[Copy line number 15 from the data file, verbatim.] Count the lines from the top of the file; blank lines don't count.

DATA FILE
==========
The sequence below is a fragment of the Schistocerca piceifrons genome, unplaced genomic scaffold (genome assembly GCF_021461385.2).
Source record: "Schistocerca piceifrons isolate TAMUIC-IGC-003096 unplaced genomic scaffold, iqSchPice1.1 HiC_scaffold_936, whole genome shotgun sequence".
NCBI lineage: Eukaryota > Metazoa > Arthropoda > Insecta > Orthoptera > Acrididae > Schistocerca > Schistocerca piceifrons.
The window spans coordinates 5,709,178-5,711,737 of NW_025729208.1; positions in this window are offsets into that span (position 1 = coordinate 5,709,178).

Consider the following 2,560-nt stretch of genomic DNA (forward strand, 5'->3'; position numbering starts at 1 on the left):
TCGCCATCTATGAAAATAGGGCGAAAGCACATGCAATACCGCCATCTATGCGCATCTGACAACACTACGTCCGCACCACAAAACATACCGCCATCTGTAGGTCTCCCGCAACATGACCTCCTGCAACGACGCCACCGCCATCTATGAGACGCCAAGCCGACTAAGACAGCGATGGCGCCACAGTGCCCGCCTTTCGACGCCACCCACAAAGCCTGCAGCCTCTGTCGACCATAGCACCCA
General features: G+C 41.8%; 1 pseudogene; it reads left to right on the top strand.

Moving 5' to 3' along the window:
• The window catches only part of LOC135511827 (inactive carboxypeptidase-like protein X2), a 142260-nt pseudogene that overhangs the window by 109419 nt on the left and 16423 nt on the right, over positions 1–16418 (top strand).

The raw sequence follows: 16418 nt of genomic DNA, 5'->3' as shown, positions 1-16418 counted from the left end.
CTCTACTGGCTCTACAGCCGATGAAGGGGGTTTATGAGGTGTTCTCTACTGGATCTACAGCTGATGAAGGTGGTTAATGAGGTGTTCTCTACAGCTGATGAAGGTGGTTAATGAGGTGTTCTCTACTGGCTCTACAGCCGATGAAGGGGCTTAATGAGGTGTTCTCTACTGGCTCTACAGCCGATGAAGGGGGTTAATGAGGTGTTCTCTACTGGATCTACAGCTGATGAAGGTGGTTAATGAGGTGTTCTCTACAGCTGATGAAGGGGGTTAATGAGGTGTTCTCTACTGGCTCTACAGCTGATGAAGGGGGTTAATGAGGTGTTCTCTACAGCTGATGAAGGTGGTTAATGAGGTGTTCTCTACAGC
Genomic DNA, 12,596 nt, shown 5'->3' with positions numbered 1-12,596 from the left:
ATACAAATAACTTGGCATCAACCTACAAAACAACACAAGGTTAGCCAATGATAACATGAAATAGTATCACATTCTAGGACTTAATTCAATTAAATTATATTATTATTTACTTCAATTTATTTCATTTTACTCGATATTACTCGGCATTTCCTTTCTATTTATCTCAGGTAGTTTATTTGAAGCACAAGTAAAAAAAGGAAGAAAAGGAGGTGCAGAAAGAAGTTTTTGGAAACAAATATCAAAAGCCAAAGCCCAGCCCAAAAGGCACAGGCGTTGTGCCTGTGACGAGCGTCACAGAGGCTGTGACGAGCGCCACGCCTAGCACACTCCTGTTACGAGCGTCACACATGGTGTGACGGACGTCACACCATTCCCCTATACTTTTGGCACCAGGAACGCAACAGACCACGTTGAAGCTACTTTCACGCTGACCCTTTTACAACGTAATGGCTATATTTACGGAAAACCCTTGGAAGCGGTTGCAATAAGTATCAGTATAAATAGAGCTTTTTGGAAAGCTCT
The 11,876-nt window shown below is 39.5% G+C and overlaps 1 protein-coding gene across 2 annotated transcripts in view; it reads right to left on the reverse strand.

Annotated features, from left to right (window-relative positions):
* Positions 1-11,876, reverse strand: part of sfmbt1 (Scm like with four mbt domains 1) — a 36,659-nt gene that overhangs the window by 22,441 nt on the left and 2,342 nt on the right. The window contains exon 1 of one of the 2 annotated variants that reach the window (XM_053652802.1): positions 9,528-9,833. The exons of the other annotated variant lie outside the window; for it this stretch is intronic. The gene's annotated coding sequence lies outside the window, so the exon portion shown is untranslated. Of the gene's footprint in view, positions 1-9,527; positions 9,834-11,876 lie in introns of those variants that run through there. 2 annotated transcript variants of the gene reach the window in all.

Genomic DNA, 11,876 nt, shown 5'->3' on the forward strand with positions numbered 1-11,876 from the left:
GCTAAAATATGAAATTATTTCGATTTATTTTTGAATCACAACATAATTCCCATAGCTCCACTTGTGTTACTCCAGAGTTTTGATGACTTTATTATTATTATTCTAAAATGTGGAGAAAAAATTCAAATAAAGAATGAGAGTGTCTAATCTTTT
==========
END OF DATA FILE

Annotated features, from left to right (window-relative positions):